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  1. Physics and Metaphysics.Sevalnikov A. . . - 2008 - Proceedings of the Xxii World Congress of Philosophy 43:193-198.
    Modern physics asks: how do the objects exist? This kind of question inevitably touches upon philosophy; to be precise, it involves metaphysics that traditionally deals with these problems. There are grounds to assume that a quantum object in a certain sense does not exist until it is registered. Thus, one of the conclusions says, “Photon is a photon if it is a registered photon”. This is a paraphrase of well-known Wheeler’s words about the essence of quantum phenomenon. These effects cannot (...)
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  2. Conference Report.Rafal Ablamowicz, Pertti Lounesto & Johannes Maks - 1991 - Foundations of Physics 21 (6):735-748.
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  3. Testing as a Bootstrap Operation in Physics.Joseph Agassi - 1973 - Journal for General Philosophy of Science / Zeitschrift für Allgemeine Wissenschaftstheorie 4 (1):1-24.
    Science uses its firmest conclusions to arrive at new ones which may well completely destroy these, previously firmest, conclusions. The perceptive may notice that when the previously firmest conclusions are demolished we may remain in the dark with no conclusion worth replacing it with. But only when we replace it with a firmer conclusion can we speak of a bootstrap operation rather than of a refutations. Often, to conclude, the ad hoc nature of a fact-like statement is rooted in the (...)
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  4. Preface.D. V. Ahluwalia & M. Kirchbach - 2003 - Foundations of Physics 33 (5):687-688.
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  5. Book Review Of: "Everywhere and Everywhen: Adventures in Physics and Philosophy" by N. Huggett. [REVIEW]Valia Allori - 2011 - Notre Dame Philosophical Reviews 2011 (1).
    Book Review of: "Everywhere and Everywhen: Adventures in Physics and Philosophy" by Nick Huggett.
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  6. Are the Barriers That Inhibit Mathematical Models of a Cyclic Universe, Which Admits Broken Symmetries, Dark Energy, and an Expanding Multiverse, Illusory?Bhupinder Singh Anand - manuscript
    We argue the thesis that if (1) a physical process is mathematically representable by a Cauchy sequence; and (2) we accept that there can be no infinite processes, i.e., nothing corresponding to infinite sequences, in natural phenomena; then (a) in the absence of an extraneous, evidence-based, proof of `closure' which determines the behaviour of the physical process in the limit as corresponding to a `Cauchy' limit; (b) the physical process must tend to a discontinuity (singularity) which has not been reflected (...)
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  7. Foreword.F. Tito Arecchi - 2011 - Foundations of Physics 41 (11):1665-1666.
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  8. Physics and Common Causes.Frank Arntzenius - 1990 - Synthese 82 (1):77 - 96.
    The common cause principle states that common causes produce correlations amongst their effects, but that common effects do not produce correlations amongst their causes. I claim that this principle, as explicated in terms of probabilistic relations, is false in classical statistical mechanics. Indeterminism in the form of stationary Markov processes rather than quantum mechanics is found to be a possible saviour of the principle. In addition I argue that if causation is to be explicated in terms of probabilities, then it (...)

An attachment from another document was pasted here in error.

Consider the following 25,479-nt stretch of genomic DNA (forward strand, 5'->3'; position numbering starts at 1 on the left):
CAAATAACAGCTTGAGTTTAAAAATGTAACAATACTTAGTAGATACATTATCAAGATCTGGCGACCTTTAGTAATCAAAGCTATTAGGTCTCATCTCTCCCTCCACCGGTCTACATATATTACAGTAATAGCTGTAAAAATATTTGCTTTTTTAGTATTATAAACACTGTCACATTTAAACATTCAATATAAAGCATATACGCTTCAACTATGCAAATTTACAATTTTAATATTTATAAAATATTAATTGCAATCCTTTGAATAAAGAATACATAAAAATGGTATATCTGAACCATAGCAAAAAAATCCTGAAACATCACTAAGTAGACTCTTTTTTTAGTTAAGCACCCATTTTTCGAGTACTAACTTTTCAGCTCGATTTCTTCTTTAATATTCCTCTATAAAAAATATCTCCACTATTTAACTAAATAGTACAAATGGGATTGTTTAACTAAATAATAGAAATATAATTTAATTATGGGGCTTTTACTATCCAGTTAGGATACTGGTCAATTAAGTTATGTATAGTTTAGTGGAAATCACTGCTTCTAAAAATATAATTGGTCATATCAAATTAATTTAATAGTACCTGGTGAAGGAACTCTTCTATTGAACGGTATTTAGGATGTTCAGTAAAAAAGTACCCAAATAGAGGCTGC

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  9. A New Theory of Free Will.Marcus Arvan - 2013 - Philosophical Forum 44 (1):1-48.
    This paper shows that several live philosophical and scientific hypotheses – including the holographic principle and multiverse theory in quantum physics, and eternalism and mind-body dualism in philosophy – jointly imply an audacious new theory of free will. This new theory, "Libertarian Compatibilism", holds that the physical world is an eternally existing array of two-dimensional information – a vast number of possible pasts, presents, and futures – and the mind a nonphysical entity or set of properties that "read" that physical (...)
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  10. Losing Energy in Classical, Relativistic and Quantum Mechanics.David Atkinson - 2006 - Studies in History and Philosophy of Science Part B: Studies in History and Philosophy of Modern Physics 38 (1):170-180.
    A Zenonian supertask involving an infinite number of colliding balls is considered, under the restriction that the total mass of all the balls is finite. Classical mechanics leads to the conclusion that momentum, but not necessarily energy, must be conserved. Relativistic mechanics, on the other hand, implies that energy and momentum conservation are always violated. Quantum mechanics, however, seems to rule out the Zeno configuration as an inconsistent system.
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  11. Appreciating a Hiley Respected Colleague.Harald Atmanspacher - 2013 - Foundations of Physics 43 (4):412-414.
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  12. Paul Dirac on His Eightieth Birthday.Asim O. Barut & Alwyn van der Merwe - 1983 - Foundations of Physics 13 (2):187-188.
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  13. To Eugene Paul Wigner on His Eightieth Birthday.Asim O. Barut & Alwyn van der Merwe - 1983 - Foundations of Physics 13 (1):3-5.
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  14. Dr Snebergova, on Her Birthday.M. Bayerova - 1995 - Filosoficky Casopis 43 (5):881-882.
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  15. Fizika I Dialekticheskiĭ Materializm.Bogdan Belinskiĭ - 2011
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  16. Fizika, Kotoroĭ Ne Khvatalo Ėĭnshteĭnu I Blavatskoĭ: Kriticheskiĭ Analiz Sovremennoĭ Fiziki.Bogdan Belinskiĭ - 2010
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  17. Kosmos. La cosmologia tra scienza e filosofia.Enrico Bellone, Livio Gratton, Oddone Longo, Nicola Badaloni, Dieter Wandschneider, Paolo Zellini, Halton C. Arp, Carlo Sini, Jean Heidmann, Jean-Claude Pecker, Fred Hoyle, Jayant V. Narlikar, Geoffrey Burbidge & Umberto Curi (eds.) - 1989 - Corbo.